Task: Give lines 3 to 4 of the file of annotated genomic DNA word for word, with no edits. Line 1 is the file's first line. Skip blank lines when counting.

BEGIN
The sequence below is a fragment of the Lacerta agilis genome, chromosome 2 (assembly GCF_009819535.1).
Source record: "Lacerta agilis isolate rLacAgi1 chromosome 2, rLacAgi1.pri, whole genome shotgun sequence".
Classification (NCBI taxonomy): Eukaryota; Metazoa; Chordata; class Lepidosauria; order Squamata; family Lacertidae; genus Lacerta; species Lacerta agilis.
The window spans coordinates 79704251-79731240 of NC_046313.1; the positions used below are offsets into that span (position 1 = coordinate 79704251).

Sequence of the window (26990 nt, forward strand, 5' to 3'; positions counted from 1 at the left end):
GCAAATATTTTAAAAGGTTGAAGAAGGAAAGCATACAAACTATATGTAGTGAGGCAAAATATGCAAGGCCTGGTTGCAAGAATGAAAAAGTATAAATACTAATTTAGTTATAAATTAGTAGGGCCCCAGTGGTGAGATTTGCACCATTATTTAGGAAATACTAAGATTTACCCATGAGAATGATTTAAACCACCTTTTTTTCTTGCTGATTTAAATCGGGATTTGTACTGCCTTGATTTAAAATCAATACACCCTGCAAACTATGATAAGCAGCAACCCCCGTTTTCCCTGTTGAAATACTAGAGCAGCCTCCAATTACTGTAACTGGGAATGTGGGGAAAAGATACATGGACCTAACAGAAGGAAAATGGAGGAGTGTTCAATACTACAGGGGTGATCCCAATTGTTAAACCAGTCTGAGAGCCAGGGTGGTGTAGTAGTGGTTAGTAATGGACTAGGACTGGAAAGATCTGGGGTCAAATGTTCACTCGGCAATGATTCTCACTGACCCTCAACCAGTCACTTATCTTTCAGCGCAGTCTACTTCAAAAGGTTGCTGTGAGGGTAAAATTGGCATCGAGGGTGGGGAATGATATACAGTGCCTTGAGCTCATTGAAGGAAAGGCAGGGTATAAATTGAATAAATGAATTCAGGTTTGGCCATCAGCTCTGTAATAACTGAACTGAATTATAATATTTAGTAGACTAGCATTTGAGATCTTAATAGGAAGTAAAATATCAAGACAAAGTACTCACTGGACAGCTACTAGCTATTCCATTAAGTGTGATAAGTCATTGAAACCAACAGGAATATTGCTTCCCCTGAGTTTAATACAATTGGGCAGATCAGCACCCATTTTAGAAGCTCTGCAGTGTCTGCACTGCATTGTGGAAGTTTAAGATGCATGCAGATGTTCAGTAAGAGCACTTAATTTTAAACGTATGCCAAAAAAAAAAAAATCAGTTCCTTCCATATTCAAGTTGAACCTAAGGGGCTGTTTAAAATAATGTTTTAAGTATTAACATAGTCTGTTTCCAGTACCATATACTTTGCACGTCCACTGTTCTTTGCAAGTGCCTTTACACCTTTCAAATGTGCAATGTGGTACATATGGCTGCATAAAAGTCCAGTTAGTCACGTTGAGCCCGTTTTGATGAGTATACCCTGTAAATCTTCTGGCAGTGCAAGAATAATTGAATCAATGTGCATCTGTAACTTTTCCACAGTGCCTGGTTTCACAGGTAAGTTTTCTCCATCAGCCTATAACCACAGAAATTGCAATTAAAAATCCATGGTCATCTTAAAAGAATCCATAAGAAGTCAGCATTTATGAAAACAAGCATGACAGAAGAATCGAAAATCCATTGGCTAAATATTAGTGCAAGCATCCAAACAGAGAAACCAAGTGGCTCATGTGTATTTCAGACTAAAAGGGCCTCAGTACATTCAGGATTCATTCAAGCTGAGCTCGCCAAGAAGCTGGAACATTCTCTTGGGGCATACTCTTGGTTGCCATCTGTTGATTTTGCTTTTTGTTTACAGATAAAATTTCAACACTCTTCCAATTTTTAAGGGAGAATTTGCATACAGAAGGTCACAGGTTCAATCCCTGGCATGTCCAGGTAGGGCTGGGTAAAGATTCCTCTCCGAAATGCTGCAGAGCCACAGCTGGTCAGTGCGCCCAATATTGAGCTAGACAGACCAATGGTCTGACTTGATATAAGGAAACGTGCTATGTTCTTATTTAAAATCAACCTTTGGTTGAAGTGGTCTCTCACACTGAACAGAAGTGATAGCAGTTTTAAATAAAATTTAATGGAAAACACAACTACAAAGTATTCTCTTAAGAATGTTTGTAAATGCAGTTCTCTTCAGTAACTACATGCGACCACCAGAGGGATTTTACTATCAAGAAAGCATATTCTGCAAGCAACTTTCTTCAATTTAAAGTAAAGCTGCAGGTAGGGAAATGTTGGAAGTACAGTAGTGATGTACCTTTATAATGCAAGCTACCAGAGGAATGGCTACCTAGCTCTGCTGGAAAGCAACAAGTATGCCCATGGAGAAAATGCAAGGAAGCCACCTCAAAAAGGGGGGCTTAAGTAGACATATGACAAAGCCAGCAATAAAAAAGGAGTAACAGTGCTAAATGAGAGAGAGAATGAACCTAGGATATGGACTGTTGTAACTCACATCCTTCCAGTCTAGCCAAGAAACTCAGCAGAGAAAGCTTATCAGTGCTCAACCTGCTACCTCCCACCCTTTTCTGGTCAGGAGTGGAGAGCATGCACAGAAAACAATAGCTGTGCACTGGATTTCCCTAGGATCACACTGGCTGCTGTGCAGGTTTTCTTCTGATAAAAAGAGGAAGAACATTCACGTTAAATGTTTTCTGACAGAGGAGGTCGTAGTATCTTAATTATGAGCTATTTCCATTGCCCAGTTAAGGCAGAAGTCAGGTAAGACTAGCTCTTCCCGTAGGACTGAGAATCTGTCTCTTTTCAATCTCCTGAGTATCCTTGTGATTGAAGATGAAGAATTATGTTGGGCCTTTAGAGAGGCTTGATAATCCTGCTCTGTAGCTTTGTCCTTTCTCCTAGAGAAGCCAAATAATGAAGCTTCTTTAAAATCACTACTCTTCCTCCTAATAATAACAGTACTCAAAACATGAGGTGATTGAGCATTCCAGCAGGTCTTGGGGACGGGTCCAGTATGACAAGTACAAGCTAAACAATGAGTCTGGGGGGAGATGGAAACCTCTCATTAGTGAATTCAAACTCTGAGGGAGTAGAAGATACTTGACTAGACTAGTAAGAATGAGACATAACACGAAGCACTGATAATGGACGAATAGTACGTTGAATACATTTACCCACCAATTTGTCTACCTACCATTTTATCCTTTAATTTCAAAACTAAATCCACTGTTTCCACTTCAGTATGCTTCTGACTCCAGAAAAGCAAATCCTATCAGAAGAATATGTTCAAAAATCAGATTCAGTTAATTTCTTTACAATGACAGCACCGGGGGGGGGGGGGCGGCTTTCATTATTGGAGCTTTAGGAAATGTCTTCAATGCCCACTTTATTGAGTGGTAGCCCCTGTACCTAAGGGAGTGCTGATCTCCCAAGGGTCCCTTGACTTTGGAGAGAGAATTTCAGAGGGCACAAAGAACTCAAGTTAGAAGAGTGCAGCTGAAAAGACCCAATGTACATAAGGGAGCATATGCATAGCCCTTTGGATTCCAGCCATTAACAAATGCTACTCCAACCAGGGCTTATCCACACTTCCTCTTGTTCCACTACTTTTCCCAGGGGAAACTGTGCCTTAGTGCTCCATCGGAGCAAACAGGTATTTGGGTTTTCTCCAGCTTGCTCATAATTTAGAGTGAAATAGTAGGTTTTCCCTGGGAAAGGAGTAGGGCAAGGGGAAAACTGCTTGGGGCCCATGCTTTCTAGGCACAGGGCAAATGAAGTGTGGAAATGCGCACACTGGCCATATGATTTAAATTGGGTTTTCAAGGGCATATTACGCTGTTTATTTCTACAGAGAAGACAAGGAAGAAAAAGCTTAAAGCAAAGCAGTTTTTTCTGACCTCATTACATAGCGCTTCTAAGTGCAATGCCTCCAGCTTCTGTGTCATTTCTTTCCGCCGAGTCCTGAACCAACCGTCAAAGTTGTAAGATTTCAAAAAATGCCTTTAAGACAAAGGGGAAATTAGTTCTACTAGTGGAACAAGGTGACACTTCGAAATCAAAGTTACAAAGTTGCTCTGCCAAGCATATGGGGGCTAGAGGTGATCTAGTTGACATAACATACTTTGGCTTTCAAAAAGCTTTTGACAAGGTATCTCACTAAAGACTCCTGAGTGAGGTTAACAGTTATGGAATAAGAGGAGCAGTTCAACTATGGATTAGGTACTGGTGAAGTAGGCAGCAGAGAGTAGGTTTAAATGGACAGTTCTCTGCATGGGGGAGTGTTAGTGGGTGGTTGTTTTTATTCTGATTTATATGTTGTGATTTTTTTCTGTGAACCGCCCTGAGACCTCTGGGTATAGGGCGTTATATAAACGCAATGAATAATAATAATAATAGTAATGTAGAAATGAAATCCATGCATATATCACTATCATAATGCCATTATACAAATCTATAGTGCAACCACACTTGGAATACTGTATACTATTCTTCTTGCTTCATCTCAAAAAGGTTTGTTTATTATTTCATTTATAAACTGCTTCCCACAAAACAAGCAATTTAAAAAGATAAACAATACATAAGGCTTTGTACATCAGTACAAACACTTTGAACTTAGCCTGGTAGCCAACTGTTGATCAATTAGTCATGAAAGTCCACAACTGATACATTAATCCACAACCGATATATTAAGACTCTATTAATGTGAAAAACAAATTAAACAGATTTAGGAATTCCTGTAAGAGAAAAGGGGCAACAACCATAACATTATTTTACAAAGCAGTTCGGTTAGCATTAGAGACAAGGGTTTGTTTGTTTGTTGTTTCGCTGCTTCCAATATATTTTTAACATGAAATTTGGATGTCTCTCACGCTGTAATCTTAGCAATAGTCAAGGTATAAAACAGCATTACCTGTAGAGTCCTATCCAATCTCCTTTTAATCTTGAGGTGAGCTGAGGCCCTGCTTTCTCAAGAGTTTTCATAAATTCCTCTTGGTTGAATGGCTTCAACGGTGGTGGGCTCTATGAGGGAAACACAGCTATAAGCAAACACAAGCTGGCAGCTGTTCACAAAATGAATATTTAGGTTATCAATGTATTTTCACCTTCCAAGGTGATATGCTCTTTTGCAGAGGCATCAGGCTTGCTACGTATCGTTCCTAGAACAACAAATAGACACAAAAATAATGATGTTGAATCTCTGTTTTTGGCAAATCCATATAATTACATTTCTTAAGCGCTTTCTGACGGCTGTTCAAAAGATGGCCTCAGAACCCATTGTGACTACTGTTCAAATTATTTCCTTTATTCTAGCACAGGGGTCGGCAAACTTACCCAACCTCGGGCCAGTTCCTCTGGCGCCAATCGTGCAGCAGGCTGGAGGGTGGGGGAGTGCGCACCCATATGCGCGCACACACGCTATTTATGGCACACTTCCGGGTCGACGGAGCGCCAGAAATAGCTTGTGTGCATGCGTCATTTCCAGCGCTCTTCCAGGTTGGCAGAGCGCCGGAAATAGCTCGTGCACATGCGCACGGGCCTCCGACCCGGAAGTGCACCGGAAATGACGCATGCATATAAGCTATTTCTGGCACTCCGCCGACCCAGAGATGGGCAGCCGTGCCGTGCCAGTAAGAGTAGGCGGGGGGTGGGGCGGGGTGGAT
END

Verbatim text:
Classification (NCBI taxonomy): Eukaryota; Metazoa; Chordata; class Lepidosauria; order Squamata; family Lacertidae; genus Lacerta; species Lacerta agilis.
The window spans coordinates 79704251-79731240 of NC_046313.1; the positions used below are offsets into that span (position 1 = coordinate 79704251).